An Authors’ Pain Over Photocopying of His Books
By. Kinyanjui Kombani
I was having the time of my life. Two hundred students were hanging
on to every word I was saying. Dozens of questions were ying in my
direction. I was in a writers’ Nirvana.
It is every writer’s dream to have such an engaged crowd asking
questions and generally relating with the book. In all my travels, I
had never seen such an engaged audience. All the blood, sweat and
tears shed writing the book, hawking the manuscript to publishers,
waiting for it to be published, and waiting for royalties- were now
being paid o, I imagined.
en someone asked a question, and to help illustrate my answer,
I asked for a copy of my book. To my shock, someone produced a
photocopied version of the same. I was shocked.
And, that was my introduction to the world of piracy and
photocopying. I had heard about it happening to other writers.
I knew that thousands of books were being produced by rogue
printers in downtown Nairobi. But I never, for once thought that it
would happen to me.
Why was I hurt?
It had been een years since I started writing professionally, and
thirteen since my manuscript was accepted. I had only just started
earning from my talent.
When my manuscript was accepted for publication, I believed that I
had crossed the poverty line. I was a writer! Published writer! I even
went to a local showroom to see what cars they had – I have always
wanted a big car, and my current dream car was a Landcruiser VX.
When I learnt that my books were going to be taught in universities,
the dream was becoming a reality.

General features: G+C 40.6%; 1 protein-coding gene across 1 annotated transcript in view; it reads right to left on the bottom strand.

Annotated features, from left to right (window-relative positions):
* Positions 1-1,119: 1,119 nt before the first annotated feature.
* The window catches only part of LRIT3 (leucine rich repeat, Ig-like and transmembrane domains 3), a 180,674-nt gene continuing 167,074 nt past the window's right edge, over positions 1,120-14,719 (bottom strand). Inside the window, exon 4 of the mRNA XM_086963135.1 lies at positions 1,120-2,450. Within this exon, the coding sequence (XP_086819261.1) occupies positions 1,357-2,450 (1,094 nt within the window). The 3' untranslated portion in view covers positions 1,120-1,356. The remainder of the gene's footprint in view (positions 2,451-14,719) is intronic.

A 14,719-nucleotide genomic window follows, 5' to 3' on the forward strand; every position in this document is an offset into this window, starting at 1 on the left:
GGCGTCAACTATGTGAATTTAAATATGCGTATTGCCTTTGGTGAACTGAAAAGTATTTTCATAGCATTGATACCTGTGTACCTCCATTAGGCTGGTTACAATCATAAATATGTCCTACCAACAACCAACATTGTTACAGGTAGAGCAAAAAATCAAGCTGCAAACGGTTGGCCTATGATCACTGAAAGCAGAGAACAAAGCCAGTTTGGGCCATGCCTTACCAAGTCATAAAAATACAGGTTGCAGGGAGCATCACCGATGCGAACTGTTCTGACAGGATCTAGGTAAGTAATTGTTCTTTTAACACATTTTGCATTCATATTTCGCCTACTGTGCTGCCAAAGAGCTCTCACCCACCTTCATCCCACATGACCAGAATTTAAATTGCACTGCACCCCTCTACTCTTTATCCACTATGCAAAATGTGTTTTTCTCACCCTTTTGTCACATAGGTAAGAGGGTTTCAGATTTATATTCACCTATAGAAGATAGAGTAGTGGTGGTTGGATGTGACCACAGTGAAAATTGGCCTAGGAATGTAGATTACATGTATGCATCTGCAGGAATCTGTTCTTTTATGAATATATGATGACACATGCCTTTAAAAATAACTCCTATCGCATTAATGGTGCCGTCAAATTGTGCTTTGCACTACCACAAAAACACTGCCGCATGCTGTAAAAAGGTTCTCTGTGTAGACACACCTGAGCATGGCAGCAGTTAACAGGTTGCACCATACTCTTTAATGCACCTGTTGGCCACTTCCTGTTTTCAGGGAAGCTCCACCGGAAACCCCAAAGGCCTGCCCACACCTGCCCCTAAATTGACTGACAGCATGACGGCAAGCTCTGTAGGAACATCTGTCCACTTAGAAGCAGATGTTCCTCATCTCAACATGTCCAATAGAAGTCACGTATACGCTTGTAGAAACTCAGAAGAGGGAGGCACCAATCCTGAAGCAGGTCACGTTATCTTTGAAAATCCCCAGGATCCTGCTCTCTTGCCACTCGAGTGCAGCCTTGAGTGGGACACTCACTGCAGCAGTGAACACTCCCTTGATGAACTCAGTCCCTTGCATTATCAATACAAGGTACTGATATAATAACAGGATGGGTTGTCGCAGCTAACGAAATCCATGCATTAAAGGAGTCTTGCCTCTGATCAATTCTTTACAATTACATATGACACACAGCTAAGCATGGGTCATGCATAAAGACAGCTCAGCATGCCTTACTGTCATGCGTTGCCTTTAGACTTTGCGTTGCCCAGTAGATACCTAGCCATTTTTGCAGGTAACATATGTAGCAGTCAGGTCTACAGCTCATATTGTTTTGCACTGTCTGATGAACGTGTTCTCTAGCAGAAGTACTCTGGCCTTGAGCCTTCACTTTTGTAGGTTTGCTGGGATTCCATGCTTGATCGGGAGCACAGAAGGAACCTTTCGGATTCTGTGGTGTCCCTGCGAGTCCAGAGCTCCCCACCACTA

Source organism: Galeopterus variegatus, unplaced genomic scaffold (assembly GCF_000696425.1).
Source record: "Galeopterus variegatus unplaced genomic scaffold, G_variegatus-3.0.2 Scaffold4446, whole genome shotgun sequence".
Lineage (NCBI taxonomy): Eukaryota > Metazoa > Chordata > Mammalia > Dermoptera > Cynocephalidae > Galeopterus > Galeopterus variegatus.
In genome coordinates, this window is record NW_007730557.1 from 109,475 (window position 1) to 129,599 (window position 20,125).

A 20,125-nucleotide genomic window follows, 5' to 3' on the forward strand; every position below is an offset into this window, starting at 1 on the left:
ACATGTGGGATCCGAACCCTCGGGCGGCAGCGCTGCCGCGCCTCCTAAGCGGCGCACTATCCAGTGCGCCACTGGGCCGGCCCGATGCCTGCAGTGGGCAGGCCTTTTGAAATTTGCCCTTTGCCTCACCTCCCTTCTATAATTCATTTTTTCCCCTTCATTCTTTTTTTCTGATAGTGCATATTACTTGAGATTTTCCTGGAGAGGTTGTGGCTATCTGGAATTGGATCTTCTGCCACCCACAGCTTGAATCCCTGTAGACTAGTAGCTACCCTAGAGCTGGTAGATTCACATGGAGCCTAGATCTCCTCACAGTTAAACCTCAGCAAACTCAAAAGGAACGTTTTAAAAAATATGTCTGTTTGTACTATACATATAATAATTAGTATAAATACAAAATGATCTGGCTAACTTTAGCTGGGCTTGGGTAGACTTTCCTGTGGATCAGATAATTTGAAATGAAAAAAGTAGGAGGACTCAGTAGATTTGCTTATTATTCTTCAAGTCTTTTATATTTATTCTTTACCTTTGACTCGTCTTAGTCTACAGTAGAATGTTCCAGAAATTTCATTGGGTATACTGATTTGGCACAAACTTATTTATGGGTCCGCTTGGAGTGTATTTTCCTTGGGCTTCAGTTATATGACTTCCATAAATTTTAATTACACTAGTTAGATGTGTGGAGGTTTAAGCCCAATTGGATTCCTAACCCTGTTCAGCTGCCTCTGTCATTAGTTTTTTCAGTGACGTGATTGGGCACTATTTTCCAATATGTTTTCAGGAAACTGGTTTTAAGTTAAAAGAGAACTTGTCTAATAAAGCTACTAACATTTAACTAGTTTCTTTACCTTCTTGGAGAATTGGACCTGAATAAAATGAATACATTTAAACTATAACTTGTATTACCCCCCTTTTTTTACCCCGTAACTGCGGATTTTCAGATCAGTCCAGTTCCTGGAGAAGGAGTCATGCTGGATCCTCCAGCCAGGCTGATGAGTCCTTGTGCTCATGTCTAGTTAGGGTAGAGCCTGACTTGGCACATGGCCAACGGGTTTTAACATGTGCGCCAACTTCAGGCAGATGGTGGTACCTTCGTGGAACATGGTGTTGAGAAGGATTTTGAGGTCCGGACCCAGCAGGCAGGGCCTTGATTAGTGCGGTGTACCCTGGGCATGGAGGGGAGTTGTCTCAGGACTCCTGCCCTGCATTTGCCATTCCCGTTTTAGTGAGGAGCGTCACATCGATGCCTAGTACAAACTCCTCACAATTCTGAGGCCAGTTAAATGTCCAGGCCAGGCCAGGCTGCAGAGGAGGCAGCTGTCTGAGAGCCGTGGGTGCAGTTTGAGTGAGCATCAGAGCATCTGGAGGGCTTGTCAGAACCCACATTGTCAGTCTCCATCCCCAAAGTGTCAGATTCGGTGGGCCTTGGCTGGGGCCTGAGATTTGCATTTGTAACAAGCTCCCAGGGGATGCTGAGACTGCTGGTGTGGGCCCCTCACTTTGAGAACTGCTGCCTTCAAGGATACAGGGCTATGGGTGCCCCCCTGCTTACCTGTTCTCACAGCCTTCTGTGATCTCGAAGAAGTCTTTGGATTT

But now, the photocopy craze that has hit universities is another nail
in the con for writers. A lot of students, not knowing that it costs
almost the same to photocopy a book as it would cost one to buy,
are avoiding the bookshops at the detriment of writers. It is a social
Luckily, we are doing something about it. e Kenya Copyright
Board has been conducting a series of workshops around the
country to make people aware of the legal rights of writers, and in
conjunction with the Anti-Counterfeit Agency, conducting raids on
So, in the near future, hopefully, writers will thrive in a society that
pays them for their talent, and one that allows them.
Aside from the problems the writing industry is facing, there are
many benets of geing published. Writing has opened many
opportunities for me to build networks. I have, as the phrase goes,
dined with kings, literally.
I have had the opportunity to have 14 books published, seven as solo
eorts and seven as collaborations with other writers. Two of my
novels have been study texts in universities, and two of the children
books have been approved by the Kenya Institute of Curriculum
Development. Under review for publication is a novel, a set of
childrens stories and a young adult ction story. In the meantime, I
am writing another novel – yes, as my mentor David Mulwa says, I
have to ‘keep writing’!
Having done a few dozen thousand copies, I can aest to the
benets of being a writer. In addition to allowing to make an impact
in the world, writing makes you a subject maer expert.
Writing opens doors for other income generating opportunities.
ere are increasing requests from prominent people for writers to
help them pen their autobiographies. ere are also coaching and
mentoring opportunities to upcoming writers, and the ever-present
appearance fees for speaking.
Apart from books royalties, I have been able to earn more by selling
books aer negotiating an author’s discount (25-35% depending
on the publisher). Aer building a good author prole, people will
look for you to review their work at a fee, or even help rewrite it.
Other platforms include blogging and now podcasting, both of
which aract other sources of revenue such as advertising. So yes,
writers can earn from their art.
If I was asked to start afresh and choose what I want to become,
I would still choose writing. It completes me. And my advice to
budding writers? Keep writing!
Kinyanjui Kombani is an author